ITV hires Microfocus chief financial officer
Chris Kennedy — the chief financial officer of Microfocus who is moving to ITV — clearly doesn’t mind big challenges.
At the software group, he struggled through the problematic integration of the $8.8bn HPE business, followed by the departure of the software group’s then chief executive and a sell-off that halved its share price. Now he is moving to a broadcaster that faces ever-declining TV advertising revenues and fierce competition from streaming services such as Netflix.
So why would he do it — or ITV even want him? Partly because of a media and technology career that is far more relevant and varied than his time at Microfocus: 17 years at music business EMI and the CFO role at £24bn UK tech darling Arm Holdings before it was sold to SoftBank of Japan. But mainly because he spent five years as CFO to ITV’s new boss Carolyn McCall when she was running budget airline easyJet.
And this morning she intimated what she thinks of him. In a trailer that would seem a bit gushing if it previewed the most cheesy of ITV romcoms, the company said: “Chris was CFO at easyJet plc from 2010 to 2015 during which time the share price quadrupled, dividend payments were introduced and the company joined the FTSE 100. For his achievements during this period Chris was voted FTSE 100 CFO [sic] in 2015.”
Presumably CFO of the year, rather than CFO of the entire FTSE 100. Or is he really that good?
Microfocus has hired Brian McArthur-Muscroft to replace Mr Kennedy who has agreed to stay on to finalise the annual accounts for the 18 months ended October 31. And these are looking a bit better. This morning, Microfocus also said its trading had continued in line with expectations with “an improved revenue trajectory in the second half of the year.” Full-year revenue will now be around the better end of the guidance of -6 per cent to -9 per cent for the period.
Incoming Mr McArthur-Muscroft had previously worked as CFO of PaysafeGroup and CFO of TeleCity Group.
- £660,000 — Mr Kennedy’s annual salary at ITV — plus a pension allowance of 9 per cent of salary and bonus plan paying up to a maximum of 165 per cent of salary, and a long-term incentive plan paying up to 225 per cent of salary.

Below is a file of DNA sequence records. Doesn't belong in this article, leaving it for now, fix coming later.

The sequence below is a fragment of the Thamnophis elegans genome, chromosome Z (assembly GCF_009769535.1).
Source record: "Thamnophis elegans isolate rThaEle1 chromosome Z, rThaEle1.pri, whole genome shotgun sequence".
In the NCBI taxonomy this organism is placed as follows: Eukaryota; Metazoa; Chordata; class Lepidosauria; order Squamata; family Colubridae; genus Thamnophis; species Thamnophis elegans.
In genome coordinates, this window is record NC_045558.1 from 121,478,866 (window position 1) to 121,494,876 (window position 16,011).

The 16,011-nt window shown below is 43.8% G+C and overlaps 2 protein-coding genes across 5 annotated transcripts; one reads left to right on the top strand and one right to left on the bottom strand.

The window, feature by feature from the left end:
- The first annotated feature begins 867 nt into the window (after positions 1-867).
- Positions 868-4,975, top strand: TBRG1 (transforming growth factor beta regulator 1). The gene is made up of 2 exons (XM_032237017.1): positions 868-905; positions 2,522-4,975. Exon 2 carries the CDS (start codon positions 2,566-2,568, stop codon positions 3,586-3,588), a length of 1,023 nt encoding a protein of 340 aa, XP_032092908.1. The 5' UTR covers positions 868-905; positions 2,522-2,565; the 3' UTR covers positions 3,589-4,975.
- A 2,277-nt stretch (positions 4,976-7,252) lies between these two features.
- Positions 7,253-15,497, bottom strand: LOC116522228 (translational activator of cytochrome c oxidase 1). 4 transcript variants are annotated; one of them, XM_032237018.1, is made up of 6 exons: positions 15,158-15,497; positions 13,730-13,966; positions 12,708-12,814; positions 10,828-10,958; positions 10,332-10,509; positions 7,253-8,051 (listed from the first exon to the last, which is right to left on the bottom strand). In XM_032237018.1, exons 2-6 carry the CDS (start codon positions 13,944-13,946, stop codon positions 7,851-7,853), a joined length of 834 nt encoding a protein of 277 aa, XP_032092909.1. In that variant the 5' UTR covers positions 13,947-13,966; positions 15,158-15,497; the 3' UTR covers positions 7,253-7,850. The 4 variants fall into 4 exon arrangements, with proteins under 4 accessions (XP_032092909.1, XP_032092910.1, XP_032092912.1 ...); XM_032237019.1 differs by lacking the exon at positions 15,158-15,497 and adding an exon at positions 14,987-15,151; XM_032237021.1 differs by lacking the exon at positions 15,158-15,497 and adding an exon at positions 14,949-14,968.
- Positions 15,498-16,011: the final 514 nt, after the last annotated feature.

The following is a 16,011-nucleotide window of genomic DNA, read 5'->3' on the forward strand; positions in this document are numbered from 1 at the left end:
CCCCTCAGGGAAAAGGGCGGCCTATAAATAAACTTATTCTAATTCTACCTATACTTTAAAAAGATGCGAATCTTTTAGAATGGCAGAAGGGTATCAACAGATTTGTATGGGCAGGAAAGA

Bottom line: Both the new Microfocus CEO and new ITV CEO have big challenges — but Mr Kennedy’s looks the more appealing.
As the City expected? No, but it is easy to see why Dame Carolyn wanted her easyJet colleague back alongside.
OQ verdict: Reunited and it feels so good . . . but can the Carolyn McCall-Chris Kennedy partnership do for ITV’s share price what they did for easyJet’s? As with the last flight of the day from Alicante to Gatwick, it would be unrealistic to expect it to take off just yet.
Schroders approach for GAM hedge fund business
It comes to something when the most “prized asset” at a fund management company is the one that can report its numbers were flat — but that is how bad it has been at crisis-hit Swiss group GAM.
In its third quarter trading update two weeks ago, assets under management in GAM’s Systematic’s business were unchanged at SFr4.6bn — while overall assets in its investment management business fell from SFr84.4bn at the end of the second quarter to SFr66.8bn in the third, following a profit warning and the suspension of investment director Tim Haywood.
No wonder, then, that GAM has rebuffed an approach for the Systematic division — which includes the Cantab quantitative hedge fund — from UK fund manager Schroders. As two people familiar with the matter have revealed to the Financial Times, GAM turned Schroders down because it was worried that selling one of its prized assets would make an overall sale more difficult. GAM has said in recent months it is exploring all strategic options to maximise shareholder value, which analysts say includes an outright sale of the Zurich-listed group.
- SFr17.6bn fall in GAM investment division assets under management, from SFr84.4bn at the end of the second quarter to SFr66.8bn.
Bottom line: GAM reckons that if it even considers an offer for the Systematic business, it won’t get a decent price for the rest.
As the City expected? Probably not entirely unexpected.
OQ verdict: If anyone was in any doubt what “exploring all strategic options to maximise shareholder value” meant, they won’t be now. It clearly does not mean selling the business off piecemeal — if it did, Schroders’ approach for Systematic would be considered. It most likely means an outright sale.
Today’s Small Talk column by Kate Burgess focuses on Apple tech supplier IQE:
Humans have an urge to cut tall poppies down to size. Stock market investors do it. Last week, IQE — the South Wales technology business whose shares have more than trebled in two years — moved to the top of the short-sellers leader board alongside retailers Debenhams, Marks and Spencer and Pets At Home. IQE’s ranking is surprising, not just because it is a British tech fairytale making gizmos for Apple iPhones, but also because it is a junior market tiddler.
Read the rest of today’s Small Talk column here.
FT Opening Quote, with commentary by Matthew Vincent, is your early Square Mile briefing. You can receive it by email at 8am every morning by signing up here.
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